Author + information
- Han W. Kim, MD⁎ and
- Raymond J. Kim, MD ()
- ↵⁎Duke University Medical Center, Medicine, Cardiology, Duke University Medical Center Box 3439, Durham, North Carolina 27710
We thank Dr. Mewton and colleagues for adding to the discussion regarding T2-weighted cardiac magnetic resonance (CMR). Often, a candid debate will invoke strong reactions, but we are hopeful that readers of our Pro/Con article (1) with Dr. Friedrich will carefully consider the merits of the respective arguments. Here, we present our perspective on the issues raised by Dr. Mewton and colleagues.
At the outset, philosophically, we take exception to the comment that: “As always, in such a debate truth probably relies somewhere in between.” At issue is whether or not T2-weighted CMR depicts post-infarct myocardium at risk. Fundamentally, it can only be one or the other.
With regard to the other issues raised:
1. We agree that T2-CMR can show myocardial edema—which we believe is a marker of necrosis in the setting of acute ischemic injury.
2. We agree that T2-CMR can provide incremental data to delayed-enhancement imaging.
3. We agree that T2-short tau inversion recovery (as well as double-inversion T2-turbospin echo) is sensitive to many artifacts. These artifacts may be indistinguishable from true abnormalities and/or render images non diagnostic. As such, we believe that “classic,” black-blood T2-CMR is often neither convenient nor simple.
4. We strongly disagree that myocardial edema correlates with the myocardial area at risk (AAR). As we note in our paper, (1) the fundamental problem is that the underlying physiology is incompatible with this hypothesis. With respect to water content (and many other physiological parameters), it is well-known that the post-infarct AAR is markedly heterogeneous, with the infarcted portion having 10-fold or more edema than the salvaged, viable portion. While newer pulse sequences may improve image quality, these methods will not overcome this fundamental issue.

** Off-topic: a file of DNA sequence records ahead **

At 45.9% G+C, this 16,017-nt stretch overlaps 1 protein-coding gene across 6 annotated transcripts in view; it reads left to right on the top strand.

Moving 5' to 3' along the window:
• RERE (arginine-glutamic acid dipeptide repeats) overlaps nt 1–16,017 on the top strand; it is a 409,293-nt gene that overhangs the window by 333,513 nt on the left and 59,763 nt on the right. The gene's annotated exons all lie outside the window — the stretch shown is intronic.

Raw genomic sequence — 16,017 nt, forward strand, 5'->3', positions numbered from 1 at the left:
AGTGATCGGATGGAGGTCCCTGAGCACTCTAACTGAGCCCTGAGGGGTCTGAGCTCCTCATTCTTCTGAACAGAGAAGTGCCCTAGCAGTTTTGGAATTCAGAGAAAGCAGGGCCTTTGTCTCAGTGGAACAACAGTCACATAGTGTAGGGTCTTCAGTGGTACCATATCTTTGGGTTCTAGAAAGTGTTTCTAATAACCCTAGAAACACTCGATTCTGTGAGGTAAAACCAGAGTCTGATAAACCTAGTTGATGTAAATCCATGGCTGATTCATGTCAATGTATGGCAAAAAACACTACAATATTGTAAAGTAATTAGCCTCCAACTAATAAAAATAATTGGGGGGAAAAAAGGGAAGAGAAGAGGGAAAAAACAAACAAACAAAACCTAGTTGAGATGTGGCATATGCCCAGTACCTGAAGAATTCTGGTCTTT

5. We agree that from a pathophysiological perspective, assuming that there is a direct linear relationship between the AAR (simply the perfusion territory of an epicardial coronary artery) and myocardial edema is highly problematic. T2-CMR does not index perfusion, but instead reflects dynamic and complex changes occurring within infarcted myocardium, including inflammation, hemorrhage, and microvascular obstruction, among others.
6. We are puzzled regarding the comment on interstitial edema. Because the literature is quite clear that total water content is not appreciably elevated within salvaged myocardium, it is unclear how interstitial or any other form of edema can provide a mechanism for the depiction of the AAR.
7. We disagree that delayed-enhancement CMR overestimates infarct size in the acute setting. A definitive validation study (2) should take precedence over reports—even if several—in which the “evidence” is simply size differences measured on CMR datasets, often with variable image quality.
8. Finally, with regard to the possibility that the combination of “early” and conventional “late” gadolinium-enhanced CMR can depict salvaged myocardium (3), we are disheartened by the line of reasoning that afflicts this and the majority of T2-CMR reports—namely that size differences between 2 CMR depictions of the “abnormal” zone must represent a pathophysiology. Presumably, most practitioners would not assume that the consistent overestimation of left ventricular mass as measured by gradient-echo cine-CMR as compared with steady-state free precession cine-CMR reflects a new pathophysiology.
The physiological basis for interpreting “early” delayed enhancement or T2-CMR hyperintensity as the area-at-risk is poorly described and/or inconsistent with known precepts. We are left to conclude that with new imaging techniques, it is paramount that definitive pathology-based validation studies be performed. If appropriate validation data is absent, the focus should be on how the underlying physiology informs cardiac imaging and not the other way around.
- American College of Cardiology Foundation
- Friedrich M.G.,
- Kim H.W.,
- Kim R.J.
- Kim R.J.,
- Fieno D.S.,
- Parrish T.B.,
- et al.
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